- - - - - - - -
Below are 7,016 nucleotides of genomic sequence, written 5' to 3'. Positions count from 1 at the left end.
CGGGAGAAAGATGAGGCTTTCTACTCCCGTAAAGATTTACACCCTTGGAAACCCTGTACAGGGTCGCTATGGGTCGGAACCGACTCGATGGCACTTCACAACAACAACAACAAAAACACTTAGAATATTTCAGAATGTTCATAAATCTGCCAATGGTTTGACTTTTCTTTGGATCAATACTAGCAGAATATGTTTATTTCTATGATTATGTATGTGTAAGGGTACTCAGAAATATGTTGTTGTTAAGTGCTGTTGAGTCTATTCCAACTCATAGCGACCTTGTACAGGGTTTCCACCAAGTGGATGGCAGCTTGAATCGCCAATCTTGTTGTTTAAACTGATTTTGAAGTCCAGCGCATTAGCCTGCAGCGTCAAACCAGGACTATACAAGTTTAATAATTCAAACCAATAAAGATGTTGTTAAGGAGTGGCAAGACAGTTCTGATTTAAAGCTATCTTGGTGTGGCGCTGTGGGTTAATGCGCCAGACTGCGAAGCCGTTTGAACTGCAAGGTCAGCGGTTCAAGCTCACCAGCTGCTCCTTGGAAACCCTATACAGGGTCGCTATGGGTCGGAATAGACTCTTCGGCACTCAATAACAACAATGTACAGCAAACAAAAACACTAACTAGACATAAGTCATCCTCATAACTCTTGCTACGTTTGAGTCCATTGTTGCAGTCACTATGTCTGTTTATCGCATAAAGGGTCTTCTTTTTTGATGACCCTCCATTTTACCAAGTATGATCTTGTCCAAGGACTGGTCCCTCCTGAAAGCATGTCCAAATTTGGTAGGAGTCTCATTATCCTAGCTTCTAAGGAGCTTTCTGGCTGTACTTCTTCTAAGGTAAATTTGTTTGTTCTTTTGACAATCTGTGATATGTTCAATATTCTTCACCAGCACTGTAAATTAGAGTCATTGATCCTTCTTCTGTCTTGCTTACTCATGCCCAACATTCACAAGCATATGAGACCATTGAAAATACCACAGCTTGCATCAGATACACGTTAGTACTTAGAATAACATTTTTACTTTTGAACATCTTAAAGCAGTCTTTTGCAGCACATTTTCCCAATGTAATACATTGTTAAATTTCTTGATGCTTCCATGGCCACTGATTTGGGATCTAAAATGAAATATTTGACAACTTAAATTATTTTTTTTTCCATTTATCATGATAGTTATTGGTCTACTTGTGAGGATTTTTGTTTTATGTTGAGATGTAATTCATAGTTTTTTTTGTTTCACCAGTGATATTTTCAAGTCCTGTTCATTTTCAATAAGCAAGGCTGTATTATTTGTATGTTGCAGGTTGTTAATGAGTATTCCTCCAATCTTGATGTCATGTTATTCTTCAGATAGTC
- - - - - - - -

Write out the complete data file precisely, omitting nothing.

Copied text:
Below are 7,016 nucleotides of genomic sequence, written 5' to 3'. Positions count from 1 at the left end.
CGGGAGAAAGATGAGGCTTTCTACTCCCGTAAAGATTTACACCCTTGGAAACCCTGTACAGGGTCGCTATGGGTCGGAACCGACTCGATGGCACTTCACAACAACAACAACAAAAACACTTAGAATATTTCAGAATGTTCATAAATCTGCCAATGGTTTGACTTTTCTTTGGATCAATACTAGCAGAATATGTTTATTTCTATGATTATGTATGTGTAAGGGTACTCAGAAATATGTTGTTGTTAAGTGCTGTTGAGTCTATTCCAACTCATAGCGACCTTGTACAGGGTTTCCACCAAGTGGATGGCAGCTTGAATCGCCAATCTTGTTGTTTAAACTGATTTTGAAGTCCAGCGCATTAGCCTGCAGCGTCAAACCAGGACTATACAAGTTTAATAATTCAAACCAATAAAGATGTTGTTAAGGAGTGGCAAGACAGTTCTGATTTAAAGCTATCTTGGTGTGGCGCTGTGGGTTAATGCGCCAGACTGCGAAGCCGTTTGAACTGCAAGGTCAGCGGTTCAAGCTCACCAGCTGCTCCTTGGAAACCCTATACAGGGTCGCTATGGGTCGGAATAGACTCTTCGGCACTCAATAACAACAATGTACAGCAAACAAAAACACTAACTAGACATAAGTCATCCTCATAACTCTTGCTACGTTTGAGTCCATTGTTGCAGTCACTATGTCTGTTTATCGCATAAAGGGTCTTCTTTTTTGATGACCCTCCATTTTACCAAGTATGATCTTGTCCAAGGACTGGTCCCTCCTGAAAGCATGTCCAAATTTGGTAGGAGTCTCATTATCCTAGCTTCTAAGGAGCTTTCTGGCTGTACTTCTTCTAAGGTAAATTTGTTTGTTCTTTTGACAATCTGTGATATGTTCAATATTCTTCACCAGCACTGTAAATTAGAGTCATTGATCCTTCTTCTGTCTTGCTTACTCATGCCCAACATTCACAAGCATATGAGACCATTGAAAATACCACAGCTTGCATCAGATACACGTTAGTACTTAGAATAACATTTTTACTTTTGAACATCTTAAAGCAGTCTTTTGCAGCACATTTTCCCAATGTAATACATTGTTAAATTTCTTGATGCTTCCATGGCCACTGATTTGGGATCTAAAATGAAATATTTGACAACTTAAATTATTTTTTTTTCCATTTATCATGATAGTTATTGGTCTACTTGTGAGGATTTTTGTTTTATGTTGAGATGTAATTCATAGTTTTTTTTGTTTCACCAGTGATATTTTCAAGTCCTGTTCATTTTCAATAAGCAAGGCTGTATTATTTGTATGTTGCAGGTTGTTAATGAGTATTCCTCCAATCTTGATGTCATGTTATTCTTCAGATAGTC